Time for a little reflection on these past 3 quadrants, and the one before...
- 2008: Disappointment. Readers of this blog and observers of the analyst relations world will remember my lashing at Gartner for
ignoringnot acknowledging the disruptive force of open source. Lots of interesting reactions (Wait, a vendor criticizing the Gartner process? -- Whoa, these guys need to be taught proper AR. -- Boy, are they toast forever!)
A disappointment it was. We were set for changing forever the data integration landscape and Gartner did not see that. In retrospect, they probably saw it, but needed proof points. And truth be told, in 2008, we did not have many proof points.
- 2009: We Made It! Not only did we make it to the MQ, but we made it as a visionary. The long and patient work of gathering the proper references, explaining our strategy to the analysts, and more importantly bringing them the proof points they needed, was finally paying off. Talend was the first open source vendor to enter the MQ (still is), the only new entrant, and came in a very strong position.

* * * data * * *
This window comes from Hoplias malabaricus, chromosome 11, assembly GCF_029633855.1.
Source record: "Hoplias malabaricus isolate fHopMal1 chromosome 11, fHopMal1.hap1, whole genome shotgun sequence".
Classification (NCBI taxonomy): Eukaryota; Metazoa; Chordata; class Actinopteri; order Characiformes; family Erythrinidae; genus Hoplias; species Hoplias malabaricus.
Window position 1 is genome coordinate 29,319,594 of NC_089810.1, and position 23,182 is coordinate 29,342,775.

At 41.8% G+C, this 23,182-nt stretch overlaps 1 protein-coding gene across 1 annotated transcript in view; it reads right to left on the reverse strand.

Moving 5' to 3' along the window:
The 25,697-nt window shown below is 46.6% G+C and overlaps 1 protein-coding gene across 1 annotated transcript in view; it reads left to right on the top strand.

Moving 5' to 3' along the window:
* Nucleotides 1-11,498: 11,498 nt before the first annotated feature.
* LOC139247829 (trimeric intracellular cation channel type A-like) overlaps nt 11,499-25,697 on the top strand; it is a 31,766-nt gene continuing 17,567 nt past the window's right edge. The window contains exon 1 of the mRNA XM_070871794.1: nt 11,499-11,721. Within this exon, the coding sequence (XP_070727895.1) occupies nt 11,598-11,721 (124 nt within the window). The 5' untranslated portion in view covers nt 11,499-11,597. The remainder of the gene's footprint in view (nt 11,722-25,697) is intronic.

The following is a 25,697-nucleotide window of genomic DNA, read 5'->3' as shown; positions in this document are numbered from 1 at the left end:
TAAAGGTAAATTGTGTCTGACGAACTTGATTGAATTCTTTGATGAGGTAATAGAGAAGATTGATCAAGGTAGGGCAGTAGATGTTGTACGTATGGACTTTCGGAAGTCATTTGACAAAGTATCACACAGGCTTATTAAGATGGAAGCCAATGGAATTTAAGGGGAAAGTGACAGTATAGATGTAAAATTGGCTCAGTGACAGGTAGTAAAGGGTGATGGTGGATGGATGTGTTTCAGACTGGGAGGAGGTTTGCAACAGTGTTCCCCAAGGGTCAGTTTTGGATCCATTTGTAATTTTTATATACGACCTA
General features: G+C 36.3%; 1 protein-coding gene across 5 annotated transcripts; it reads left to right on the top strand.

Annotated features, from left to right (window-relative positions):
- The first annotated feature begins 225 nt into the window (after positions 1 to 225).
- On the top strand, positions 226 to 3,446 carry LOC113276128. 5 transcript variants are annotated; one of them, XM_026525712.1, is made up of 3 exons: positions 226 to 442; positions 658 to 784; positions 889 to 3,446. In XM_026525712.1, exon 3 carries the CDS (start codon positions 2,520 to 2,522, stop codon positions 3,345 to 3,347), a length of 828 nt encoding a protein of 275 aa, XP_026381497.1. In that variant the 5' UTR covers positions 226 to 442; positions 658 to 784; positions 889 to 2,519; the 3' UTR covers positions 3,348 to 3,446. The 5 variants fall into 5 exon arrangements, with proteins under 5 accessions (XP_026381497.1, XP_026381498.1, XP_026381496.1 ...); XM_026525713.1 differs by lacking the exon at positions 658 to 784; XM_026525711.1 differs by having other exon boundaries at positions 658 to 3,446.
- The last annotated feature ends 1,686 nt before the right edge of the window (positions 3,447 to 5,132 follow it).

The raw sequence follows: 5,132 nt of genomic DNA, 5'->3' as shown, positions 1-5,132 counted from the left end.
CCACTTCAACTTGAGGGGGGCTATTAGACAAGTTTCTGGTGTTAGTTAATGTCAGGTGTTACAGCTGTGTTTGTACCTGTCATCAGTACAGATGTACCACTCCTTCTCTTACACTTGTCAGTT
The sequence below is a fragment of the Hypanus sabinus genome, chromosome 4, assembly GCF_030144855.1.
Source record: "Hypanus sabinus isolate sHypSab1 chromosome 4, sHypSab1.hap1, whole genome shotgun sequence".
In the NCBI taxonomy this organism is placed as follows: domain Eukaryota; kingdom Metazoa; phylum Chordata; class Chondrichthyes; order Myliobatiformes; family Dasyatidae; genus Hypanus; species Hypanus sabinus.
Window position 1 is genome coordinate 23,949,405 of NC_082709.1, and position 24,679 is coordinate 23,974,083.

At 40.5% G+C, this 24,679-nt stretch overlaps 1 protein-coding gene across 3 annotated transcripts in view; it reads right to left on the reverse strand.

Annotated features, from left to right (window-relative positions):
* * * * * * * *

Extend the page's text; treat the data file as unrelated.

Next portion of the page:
- 2010: Consolidating. The 2010 edition of the MQ came out right at the time where we were finalizing our acquisition of Sopera – too late to influence our position. Still, 2010 marked a significant jump in Ability to Execute, a further proof of Talend’s explosive growth.
- 2011: Flirting with the Leaders… The 2011 vintage of the MQ is an excellent one. Or maybe I should say MQs – plural. Talend is now also a Visionary in the Data Quality Magic Quadrant, and a Cool Vendor. And with another jump in Ability to Execute, Talend is now flirting with the leaders...
Get your copy of the MQ to view the positions, and to read the verbatim on Talend and on the other players. Lots of interesting stuff in there, as usual.